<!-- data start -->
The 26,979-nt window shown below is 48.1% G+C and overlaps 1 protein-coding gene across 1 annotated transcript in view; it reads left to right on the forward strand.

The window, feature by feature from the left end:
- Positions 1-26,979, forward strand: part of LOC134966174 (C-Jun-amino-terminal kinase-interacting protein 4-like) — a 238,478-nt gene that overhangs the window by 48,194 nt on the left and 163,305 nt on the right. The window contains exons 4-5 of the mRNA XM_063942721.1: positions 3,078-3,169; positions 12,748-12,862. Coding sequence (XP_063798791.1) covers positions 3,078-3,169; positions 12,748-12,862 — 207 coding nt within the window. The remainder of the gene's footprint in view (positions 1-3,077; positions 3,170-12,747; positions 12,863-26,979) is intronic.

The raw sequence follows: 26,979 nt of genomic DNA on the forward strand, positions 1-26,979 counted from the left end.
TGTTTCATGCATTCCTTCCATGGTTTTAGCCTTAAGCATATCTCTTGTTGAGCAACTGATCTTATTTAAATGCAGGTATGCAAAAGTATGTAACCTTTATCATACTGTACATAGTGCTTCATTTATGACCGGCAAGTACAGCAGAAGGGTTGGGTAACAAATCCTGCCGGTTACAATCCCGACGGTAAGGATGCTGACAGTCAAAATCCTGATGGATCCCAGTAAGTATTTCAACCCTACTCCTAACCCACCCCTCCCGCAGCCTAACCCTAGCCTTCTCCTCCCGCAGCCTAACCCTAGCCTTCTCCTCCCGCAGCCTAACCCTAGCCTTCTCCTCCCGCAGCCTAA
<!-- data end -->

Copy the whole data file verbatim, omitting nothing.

The 26,979-nt window shown below is 48.1% G+C and overlaps 1 protein-coding gene across 1 annotated transcript in view; it reads left to right on the forward strand.

The window, feature by feature from the left end:
- Positions 1-26,979, forward strand: part of LOC134966174 (C-Jun-amino-terminal kinase-interacting protein 4-like) — a 238,478-nt gene that overhangs the window by 48,194 nt on the left and 163,305 nt on the right. The window contains exons 4-5 of the mRNA XM_063942721.1: positions 3,078-3,169; positions 12,748-12,862. Coding sequence (XP_063798791.1) covers positions 3,078-3,169; positions 12,748-12,862 — 207 coding nt within the window. The remainder of the gene's footprint in view (positions 1-3,077; positions 3,170-12,747; positions 12,863-26,979) is intronic.

The raw sequence follows: 26,979 nt of genomic DNA on the forward strand, positions 1-26,979 counted from the left end.
TGTTTCATGCATTCCTTCCATGGTTTTAGCCTTAAGCATATCTCTTGTTGAGCAACTGATCTTATTTAAATGCAGGTATGCAAAAGTATGTAACCTTTATCATACTGTACATAGTGCTTCATTTATGACCGGCAAGTACAGCAGAAGGGTTGGGTAACAAATCCTGCCGGTTACAATCCCGACGGTAAGGATGCTGACAGTCAAAATCCTGATGGATCCCAGTAAGTATTTCAACCCTACTCCTAACCCACCCCTCCCGCAGCCTAACCCTAGCCTTCTCCTCCCGCAGCCTAACCCTAGCCTTCTCCTCCCGCAGCCTAACCCTAGCCTTCTCCTCCCGCAGCCTAA